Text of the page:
On Monday and Tuesday the whole of the Fourth Form were out of lessons taking part in a couple of Outdoor Education Adventure days.  145 pupils out and about, trying new activities and getting their post-exam cobwebs blown away.  We were fortunate enough to be able to offer a huge range of exciting activities entirely “in house”, run by our own team of qualified instructors. 

Each day half of the year headed off by coach to Eastbourne for a testing walk up to Beachy Head, along to Birling Gap for a picnic lunch, then over the undulating Seven Sisters before ice-cream and pick up at Exceat.  The weather could have been kinder and views were a little limited (or even non-existent) at times.  There was also bit of protest from some lockdown legs, but generally the bimble along one of Southern England’s finest walks was well received. 

Meanwhile the other half of cohort took part in activities selected from a wide range of options. 

The Headmaster enthusiastically led a couple of Birdwatching forays up into the Surrey Hills and, despite the overcast conditions, found plenty to see.

Groups were out kayaking on the Wey and Arun Canal at Loxwood, learning to paddle in a straight-ish line, journeying down towards Drungewick and playing a few fun, if damp, games on the way back.

The CCF ran an exciting taster session for their participants, giving them a flavour of drill, air-rifle shooting and basic military tactics.

By way of contrast the survival teams managed to pull through a rather nasty plane crash (fortunately managing to salvage a few bags of marshmallows), building shelters, setting traps for food and starting fires.

An intrepid group of artists set up camp in local woodland and produced some nature-inspired ephemeral pieces using foraged material and coloured yarn.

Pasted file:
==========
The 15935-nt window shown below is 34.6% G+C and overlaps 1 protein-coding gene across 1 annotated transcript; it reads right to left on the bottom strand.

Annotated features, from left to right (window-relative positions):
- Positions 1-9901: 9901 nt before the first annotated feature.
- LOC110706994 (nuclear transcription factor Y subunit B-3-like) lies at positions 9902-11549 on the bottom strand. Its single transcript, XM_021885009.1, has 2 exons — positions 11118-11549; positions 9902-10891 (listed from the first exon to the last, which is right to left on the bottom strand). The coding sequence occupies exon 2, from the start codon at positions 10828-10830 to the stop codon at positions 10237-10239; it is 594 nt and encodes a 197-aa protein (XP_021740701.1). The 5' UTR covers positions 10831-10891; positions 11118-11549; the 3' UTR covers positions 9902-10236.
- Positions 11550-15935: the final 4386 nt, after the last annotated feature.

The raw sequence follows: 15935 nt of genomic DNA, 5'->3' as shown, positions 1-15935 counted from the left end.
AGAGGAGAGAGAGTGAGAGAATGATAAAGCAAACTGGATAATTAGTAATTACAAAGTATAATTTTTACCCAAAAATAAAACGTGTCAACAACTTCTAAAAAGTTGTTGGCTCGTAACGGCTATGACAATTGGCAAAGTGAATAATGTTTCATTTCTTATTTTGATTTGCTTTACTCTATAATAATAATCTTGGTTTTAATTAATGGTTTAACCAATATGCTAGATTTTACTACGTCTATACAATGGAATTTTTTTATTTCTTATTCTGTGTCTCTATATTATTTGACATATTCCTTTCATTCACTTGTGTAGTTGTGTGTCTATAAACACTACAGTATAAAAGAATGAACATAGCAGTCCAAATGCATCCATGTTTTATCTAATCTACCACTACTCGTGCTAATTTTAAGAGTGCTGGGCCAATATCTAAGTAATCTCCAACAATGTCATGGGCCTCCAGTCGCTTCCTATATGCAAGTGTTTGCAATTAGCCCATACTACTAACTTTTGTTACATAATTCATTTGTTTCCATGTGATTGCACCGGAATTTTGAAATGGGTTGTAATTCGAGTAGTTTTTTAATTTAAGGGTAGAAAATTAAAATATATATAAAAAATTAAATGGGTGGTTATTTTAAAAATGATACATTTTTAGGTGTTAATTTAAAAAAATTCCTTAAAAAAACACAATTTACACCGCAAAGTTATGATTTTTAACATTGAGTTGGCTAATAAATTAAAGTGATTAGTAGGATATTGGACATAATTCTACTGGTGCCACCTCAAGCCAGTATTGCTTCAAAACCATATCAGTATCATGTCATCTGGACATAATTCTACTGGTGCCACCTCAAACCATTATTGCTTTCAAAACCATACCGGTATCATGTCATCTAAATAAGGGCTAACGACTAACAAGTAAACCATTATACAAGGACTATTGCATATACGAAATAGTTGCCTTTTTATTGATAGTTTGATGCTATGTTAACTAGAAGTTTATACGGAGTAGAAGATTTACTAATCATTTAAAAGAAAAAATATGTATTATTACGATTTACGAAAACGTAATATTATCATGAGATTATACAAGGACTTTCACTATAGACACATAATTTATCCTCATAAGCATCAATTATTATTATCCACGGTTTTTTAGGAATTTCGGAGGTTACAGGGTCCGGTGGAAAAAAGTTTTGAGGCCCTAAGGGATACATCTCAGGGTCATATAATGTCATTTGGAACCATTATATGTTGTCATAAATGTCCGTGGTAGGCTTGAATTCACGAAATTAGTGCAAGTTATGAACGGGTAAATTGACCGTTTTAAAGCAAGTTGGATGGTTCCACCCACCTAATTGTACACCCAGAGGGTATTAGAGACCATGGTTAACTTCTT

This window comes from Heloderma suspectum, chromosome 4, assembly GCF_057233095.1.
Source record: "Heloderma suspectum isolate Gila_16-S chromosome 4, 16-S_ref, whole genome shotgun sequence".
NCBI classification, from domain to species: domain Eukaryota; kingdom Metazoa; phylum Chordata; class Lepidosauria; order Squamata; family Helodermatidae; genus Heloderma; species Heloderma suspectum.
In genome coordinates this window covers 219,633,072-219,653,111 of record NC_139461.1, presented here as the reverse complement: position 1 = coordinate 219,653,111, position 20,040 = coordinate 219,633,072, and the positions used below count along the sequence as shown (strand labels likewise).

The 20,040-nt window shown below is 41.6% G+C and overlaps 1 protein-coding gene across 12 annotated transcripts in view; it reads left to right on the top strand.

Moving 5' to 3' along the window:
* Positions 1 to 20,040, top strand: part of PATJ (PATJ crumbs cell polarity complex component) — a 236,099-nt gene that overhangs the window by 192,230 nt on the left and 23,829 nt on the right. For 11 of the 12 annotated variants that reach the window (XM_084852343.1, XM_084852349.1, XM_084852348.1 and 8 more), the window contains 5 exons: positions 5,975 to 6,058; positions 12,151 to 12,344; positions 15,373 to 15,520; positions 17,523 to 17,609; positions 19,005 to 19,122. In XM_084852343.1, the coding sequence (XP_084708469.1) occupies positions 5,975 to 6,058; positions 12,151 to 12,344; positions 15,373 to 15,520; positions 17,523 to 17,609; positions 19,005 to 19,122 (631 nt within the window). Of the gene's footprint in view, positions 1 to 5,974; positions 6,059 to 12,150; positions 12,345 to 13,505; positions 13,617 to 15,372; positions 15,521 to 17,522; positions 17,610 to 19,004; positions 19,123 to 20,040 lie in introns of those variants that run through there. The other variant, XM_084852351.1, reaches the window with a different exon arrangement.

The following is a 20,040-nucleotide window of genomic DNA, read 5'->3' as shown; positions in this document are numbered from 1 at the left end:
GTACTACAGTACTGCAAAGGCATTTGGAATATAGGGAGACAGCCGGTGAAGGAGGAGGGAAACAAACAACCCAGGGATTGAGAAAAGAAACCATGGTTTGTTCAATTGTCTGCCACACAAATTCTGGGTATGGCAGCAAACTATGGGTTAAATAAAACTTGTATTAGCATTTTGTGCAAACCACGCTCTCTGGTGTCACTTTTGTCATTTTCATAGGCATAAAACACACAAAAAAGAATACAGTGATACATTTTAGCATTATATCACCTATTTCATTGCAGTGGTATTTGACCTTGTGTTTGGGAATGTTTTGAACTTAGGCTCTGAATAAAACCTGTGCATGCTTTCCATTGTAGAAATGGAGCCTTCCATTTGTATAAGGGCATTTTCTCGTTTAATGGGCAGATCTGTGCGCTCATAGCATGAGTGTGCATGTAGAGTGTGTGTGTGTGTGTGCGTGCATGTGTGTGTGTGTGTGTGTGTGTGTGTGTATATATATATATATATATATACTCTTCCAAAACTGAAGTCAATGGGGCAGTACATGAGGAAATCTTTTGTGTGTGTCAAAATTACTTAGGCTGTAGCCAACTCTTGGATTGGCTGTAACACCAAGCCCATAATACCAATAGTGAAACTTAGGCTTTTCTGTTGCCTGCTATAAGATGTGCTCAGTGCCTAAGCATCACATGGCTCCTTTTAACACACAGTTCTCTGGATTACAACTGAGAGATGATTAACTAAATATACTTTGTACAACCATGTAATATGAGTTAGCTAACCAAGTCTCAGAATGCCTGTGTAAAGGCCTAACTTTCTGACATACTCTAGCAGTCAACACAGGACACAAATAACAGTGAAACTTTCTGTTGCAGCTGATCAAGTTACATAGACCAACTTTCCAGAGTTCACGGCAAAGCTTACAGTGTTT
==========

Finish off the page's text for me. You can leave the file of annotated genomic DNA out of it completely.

An Orienteering course up on Winterfold provided another decent leg-stretch for many participants, with Ted Scott, Digby Robinson, Louis Powell declared “The Most Capable Explorers”, managing to collect all eighteen control points in the allotted time. (Though the prize should really go to Miss Johnson, who covered something in excess of 60km over the two days, whilst looking for geographically embarrassed groups.)

Finally, Abseiling proved popular despite the increasingly slick ascent up to the start point. Everyone conquered their understandable nerves and many gained sufficient confidence to attempt James Bond style bounces on the way down.  

Events carried on each evening with an outdoor meal of BBQed beef brisket on the Monday night and a buffet in the Emms centre on Tuesday evening.  This was accompanied by a review of the two days and an inter-house pub quiz with suitably themed rounds on Mountains, Map symbols, Natural History and general Outdoor knowledge – won by Loveday.

Many thanks to the numerous staff who helped make this all possible at such a busy time of term; particularly the catering team and those leading activities.  I am sure the pupils appreciated the experience and, once their legs have recovered, will look back with pride at what they have achieved with increased self-awareness, resilience and confidence.